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Thread: Adjoint of T

  1. #1
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    Adjoint of T

    If a bounded operator T:L^2([0,1],\mathbb{C})\rightarrow L^2([0,1],\mathbb{C}) is defined by

    Tf(x)=\int^{1}_{0}(x-y)f(y)dy

    What is its adjoint?

    I'm assuming the usual inner product on L^2

    \langle f,g\rangle=\int^{1}_{0}f(x)\overline{g(x)}dx

    Can anyone give me some help finding this? I'm not too good at manipulating integrals. (Not asking for the definition of adjoint)
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  2. #2
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    Quote Originally Posted by ejgmath View Post
    If a bounded operator T:L^2([0,1],\mathbb{C})\rightarrow L^2([0,1],\mathbb{C}) is defined by

    Tf(x)=\int^{1}_{0}(x-y)f(y)dy

    What is its adjoint?

    I'm assuming the usual inner product on L^2

    \langle f,g\rangle=\int^{1}_{0}f(x)\overline{g(x)}dx

    Can anyone give me some help finding this? I'm not too good at manipulating integrals. (Not asking for the definition of adjoint)
    Start with the adjoint equation: \langle T^*f,g\rangle = \langle f,Tg\rangle.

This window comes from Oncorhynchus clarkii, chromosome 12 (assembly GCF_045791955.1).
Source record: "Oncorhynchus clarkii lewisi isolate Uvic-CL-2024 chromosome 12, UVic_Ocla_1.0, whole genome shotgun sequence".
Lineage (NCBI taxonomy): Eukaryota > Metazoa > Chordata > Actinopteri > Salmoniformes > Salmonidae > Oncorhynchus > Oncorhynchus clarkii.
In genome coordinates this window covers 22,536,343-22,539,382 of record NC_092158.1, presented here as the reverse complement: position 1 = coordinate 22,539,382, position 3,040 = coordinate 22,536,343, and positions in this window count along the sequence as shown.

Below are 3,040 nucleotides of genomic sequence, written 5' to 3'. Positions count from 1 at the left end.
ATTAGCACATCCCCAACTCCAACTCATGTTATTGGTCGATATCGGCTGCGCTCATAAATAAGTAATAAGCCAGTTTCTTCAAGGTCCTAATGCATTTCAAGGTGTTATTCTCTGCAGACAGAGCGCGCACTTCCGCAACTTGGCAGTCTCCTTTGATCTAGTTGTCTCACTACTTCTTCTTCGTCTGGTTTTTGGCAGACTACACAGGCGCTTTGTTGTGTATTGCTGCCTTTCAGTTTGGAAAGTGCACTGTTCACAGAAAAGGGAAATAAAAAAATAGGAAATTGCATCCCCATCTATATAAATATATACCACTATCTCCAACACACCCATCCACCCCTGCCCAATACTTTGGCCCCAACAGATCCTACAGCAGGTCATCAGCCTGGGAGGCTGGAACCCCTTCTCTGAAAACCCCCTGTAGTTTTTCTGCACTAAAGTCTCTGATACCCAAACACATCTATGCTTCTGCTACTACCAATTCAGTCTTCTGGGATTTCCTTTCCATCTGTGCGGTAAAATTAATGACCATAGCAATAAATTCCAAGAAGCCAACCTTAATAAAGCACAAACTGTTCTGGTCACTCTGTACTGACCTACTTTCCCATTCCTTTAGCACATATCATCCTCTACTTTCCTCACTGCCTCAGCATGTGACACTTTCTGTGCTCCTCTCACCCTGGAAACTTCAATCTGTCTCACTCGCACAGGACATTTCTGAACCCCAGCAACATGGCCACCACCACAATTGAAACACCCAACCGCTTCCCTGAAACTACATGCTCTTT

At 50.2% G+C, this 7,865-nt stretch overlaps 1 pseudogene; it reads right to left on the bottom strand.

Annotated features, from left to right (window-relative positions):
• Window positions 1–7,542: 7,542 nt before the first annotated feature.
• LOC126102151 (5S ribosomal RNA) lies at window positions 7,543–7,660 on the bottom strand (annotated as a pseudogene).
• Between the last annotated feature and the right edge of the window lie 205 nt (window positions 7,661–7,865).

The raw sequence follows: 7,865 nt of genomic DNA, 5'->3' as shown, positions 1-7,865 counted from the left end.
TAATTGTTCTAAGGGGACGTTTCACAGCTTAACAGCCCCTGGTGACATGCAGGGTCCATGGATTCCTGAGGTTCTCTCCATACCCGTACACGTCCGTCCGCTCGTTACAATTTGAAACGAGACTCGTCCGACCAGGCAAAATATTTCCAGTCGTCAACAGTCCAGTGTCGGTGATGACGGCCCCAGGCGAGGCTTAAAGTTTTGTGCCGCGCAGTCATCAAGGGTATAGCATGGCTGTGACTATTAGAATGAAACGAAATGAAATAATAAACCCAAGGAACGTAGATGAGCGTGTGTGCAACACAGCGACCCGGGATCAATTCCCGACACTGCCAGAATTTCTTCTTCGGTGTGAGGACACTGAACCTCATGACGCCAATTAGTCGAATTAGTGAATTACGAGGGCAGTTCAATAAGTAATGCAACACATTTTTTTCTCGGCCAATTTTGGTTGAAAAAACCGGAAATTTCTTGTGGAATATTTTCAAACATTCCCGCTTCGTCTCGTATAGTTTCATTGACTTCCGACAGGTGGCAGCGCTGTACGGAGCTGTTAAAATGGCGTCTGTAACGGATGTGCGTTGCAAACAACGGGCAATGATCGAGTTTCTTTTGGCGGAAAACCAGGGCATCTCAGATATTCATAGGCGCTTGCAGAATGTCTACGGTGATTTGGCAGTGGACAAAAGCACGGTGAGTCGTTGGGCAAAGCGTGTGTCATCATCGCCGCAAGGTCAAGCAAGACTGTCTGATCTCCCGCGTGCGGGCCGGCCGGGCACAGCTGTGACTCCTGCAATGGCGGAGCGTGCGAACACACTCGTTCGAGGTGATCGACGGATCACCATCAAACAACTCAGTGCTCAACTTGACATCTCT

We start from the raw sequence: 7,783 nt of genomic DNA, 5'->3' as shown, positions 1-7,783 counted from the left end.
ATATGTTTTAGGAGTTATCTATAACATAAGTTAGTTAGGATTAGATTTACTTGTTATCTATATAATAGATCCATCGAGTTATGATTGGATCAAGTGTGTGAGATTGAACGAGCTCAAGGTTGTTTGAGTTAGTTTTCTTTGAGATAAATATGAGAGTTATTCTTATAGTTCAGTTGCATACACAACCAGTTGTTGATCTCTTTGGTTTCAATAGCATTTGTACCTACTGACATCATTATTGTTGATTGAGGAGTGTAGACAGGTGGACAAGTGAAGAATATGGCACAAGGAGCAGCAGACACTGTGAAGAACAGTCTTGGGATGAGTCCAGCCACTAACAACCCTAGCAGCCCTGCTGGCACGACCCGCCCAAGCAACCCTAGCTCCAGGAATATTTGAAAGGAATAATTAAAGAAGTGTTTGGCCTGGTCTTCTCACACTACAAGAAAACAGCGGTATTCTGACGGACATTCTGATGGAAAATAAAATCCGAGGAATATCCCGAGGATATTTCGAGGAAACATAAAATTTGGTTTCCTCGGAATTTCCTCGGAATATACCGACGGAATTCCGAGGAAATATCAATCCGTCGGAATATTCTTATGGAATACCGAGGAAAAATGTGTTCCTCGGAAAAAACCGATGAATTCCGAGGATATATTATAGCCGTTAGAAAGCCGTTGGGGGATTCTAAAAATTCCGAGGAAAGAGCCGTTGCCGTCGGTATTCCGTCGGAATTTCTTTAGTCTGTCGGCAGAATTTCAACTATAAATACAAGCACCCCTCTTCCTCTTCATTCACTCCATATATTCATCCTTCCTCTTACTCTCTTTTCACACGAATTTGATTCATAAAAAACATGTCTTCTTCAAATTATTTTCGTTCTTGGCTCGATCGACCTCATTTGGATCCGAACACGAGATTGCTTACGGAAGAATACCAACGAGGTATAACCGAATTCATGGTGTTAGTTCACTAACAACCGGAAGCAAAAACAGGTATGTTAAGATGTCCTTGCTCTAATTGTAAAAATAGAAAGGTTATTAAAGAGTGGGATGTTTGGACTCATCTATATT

The left side is \langle T^*f,g\rangle = \int_0^1 (T^*f)(y)\overline{g(y)}\,dy.\qquad(1)

    The right side is

    \begin{aligned}\langle f,Tg\rangle = \int_0^1f(x)\overline{(Tg)(x)}\,dx &= \int_0^1f(x)\int_0^1(x-y)\overline{g(y)}\,dydx \\ &= \int_0^1\!\!\!\int_0^1(x-y)f(x)\overline{g(y)}\,dxdy \\ &= \int_0^1\biggl(\int_0^1(x-y)f(x)\,dx\biggr)\overline{g(y)}\,dy\qquad(2)\end{  aligned}

    (changing the order of integration). Compare (1) and (2) to see that (T^*f)(y) = \int_0^1(x-y)f(x)\,dx. Notice that this is equal to -(Tf)(y), so that T^* = -T, in other words T is skew-adjoint.
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  3. #3
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    Thanks for that, if it is skew self adjoint is it still normal?
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  4. #4
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    Quote Originally Posted by ejgmath View Post
    Thanks for that, if it is skew self adjoint is it still normal?
    Yes, obviously, because T^*T = TT^* = -T^2.
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